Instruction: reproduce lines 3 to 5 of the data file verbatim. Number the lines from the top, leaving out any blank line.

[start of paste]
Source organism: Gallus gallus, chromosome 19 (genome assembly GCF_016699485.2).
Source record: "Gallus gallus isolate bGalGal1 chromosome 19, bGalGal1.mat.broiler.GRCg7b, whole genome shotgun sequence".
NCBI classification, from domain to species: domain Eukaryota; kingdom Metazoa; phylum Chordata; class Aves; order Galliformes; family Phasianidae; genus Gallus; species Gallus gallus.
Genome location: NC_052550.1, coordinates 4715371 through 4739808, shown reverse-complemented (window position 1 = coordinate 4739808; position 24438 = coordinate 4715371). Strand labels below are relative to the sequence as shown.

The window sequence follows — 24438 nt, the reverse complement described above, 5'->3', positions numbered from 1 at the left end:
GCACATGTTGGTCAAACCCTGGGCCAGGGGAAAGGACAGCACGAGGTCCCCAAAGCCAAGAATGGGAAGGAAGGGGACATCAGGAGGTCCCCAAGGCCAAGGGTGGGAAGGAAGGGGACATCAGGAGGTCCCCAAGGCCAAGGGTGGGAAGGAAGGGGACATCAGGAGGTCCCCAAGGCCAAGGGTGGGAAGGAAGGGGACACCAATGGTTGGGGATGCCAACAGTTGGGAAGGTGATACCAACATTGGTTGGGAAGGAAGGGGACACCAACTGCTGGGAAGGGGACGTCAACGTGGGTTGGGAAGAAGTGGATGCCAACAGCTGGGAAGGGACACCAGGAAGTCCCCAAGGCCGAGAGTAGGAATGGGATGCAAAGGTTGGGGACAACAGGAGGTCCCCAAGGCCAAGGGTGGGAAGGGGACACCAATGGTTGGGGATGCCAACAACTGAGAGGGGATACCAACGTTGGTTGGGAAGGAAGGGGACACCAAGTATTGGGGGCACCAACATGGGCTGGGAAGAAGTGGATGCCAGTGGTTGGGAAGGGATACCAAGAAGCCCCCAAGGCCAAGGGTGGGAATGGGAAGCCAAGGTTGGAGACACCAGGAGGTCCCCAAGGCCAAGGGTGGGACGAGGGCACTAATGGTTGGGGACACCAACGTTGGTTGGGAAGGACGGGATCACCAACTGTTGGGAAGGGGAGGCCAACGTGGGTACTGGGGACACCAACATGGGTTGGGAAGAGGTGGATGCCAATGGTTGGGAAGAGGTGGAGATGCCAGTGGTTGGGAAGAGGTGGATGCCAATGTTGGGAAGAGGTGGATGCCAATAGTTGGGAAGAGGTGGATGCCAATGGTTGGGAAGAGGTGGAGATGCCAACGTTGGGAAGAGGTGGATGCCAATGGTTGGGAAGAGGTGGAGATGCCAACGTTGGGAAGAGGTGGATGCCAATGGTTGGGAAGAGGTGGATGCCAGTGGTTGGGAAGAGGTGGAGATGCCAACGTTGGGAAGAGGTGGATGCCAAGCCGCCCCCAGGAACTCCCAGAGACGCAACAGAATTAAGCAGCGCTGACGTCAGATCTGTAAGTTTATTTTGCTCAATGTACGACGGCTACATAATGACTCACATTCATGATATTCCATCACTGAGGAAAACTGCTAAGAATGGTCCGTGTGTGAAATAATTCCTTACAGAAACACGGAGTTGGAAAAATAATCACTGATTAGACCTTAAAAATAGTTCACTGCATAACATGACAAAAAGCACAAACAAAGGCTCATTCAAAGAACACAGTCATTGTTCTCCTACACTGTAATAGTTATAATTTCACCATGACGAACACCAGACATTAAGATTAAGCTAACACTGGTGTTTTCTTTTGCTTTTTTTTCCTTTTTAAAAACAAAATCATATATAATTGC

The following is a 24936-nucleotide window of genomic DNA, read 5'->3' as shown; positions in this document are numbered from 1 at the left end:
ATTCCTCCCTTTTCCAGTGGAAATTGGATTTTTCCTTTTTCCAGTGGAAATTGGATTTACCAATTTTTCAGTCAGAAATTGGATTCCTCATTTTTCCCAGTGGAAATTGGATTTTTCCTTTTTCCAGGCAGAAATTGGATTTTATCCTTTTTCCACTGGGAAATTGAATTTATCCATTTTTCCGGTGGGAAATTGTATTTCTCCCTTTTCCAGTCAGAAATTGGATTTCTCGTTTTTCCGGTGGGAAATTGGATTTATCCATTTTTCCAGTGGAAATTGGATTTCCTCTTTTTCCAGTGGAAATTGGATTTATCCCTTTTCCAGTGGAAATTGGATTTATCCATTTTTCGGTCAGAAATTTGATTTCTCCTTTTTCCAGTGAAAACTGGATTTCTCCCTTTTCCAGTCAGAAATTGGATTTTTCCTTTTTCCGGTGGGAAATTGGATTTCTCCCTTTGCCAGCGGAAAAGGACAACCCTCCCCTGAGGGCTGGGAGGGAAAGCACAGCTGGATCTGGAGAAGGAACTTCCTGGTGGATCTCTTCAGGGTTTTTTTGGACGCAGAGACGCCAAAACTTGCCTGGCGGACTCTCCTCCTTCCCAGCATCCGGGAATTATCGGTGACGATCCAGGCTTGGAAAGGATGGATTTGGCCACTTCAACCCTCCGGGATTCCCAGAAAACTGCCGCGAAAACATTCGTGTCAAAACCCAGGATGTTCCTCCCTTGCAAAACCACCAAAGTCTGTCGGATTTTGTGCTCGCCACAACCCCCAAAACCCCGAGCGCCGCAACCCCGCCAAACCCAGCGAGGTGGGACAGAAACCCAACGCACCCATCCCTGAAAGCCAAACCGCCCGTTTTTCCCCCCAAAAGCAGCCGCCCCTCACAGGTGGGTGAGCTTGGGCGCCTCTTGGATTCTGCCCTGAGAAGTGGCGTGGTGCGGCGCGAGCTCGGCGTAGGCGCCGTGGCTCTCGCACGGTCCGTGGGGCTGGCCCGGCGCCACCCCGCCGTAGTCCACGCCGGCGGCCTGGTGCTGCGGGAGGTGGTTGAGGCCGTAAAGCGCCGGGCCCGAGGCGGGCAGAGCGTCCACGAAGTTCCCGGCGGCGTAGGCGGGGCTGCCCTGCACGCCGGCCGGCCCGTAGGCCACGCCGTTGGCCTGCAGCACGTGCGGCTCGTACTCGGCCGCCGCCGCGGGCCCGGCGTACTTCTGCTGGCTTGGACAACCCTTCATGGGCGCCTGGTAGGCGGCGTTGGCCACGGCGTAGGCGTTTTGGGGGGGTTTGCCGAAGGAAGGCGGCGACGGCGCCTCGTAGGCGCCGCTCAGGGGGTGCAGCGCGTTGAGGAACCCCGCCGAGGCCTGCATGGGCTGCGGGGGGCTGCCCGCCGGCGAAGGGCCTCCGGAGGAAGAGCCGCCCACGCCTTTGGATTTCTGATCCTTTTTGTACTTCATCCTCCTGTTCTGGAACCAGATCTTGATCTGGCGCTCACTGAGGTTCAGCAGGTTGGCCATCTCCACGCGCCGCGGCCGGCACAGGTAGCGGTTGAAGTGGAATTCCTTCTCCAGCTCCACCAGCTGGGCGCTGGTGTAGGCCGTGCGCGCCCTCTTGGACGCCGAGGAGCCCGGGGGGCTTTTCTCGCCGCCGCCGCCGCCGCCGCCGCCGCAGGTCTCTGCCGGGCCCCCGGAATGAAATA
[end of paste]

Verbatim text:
NCBI classification, from domain to species: domain Eukaryota; kingdom Metazoa; phylum Chordata; class Aves; order Galliformes; family Phasianidae; genus Gallus; species Gallus gallus.
Genome location: NC_052550.1, coordinates 4715371 through 4739808, shown reverse-complemented (window position 1 = coordinate 4739808; position 24438 = coordinate 4715371). Strand labels below are relative to the sequence as shown.

The window sequence follows — 24438 nt, the reverse complement described above, 5'->3', positions numbered from 1 at the left end: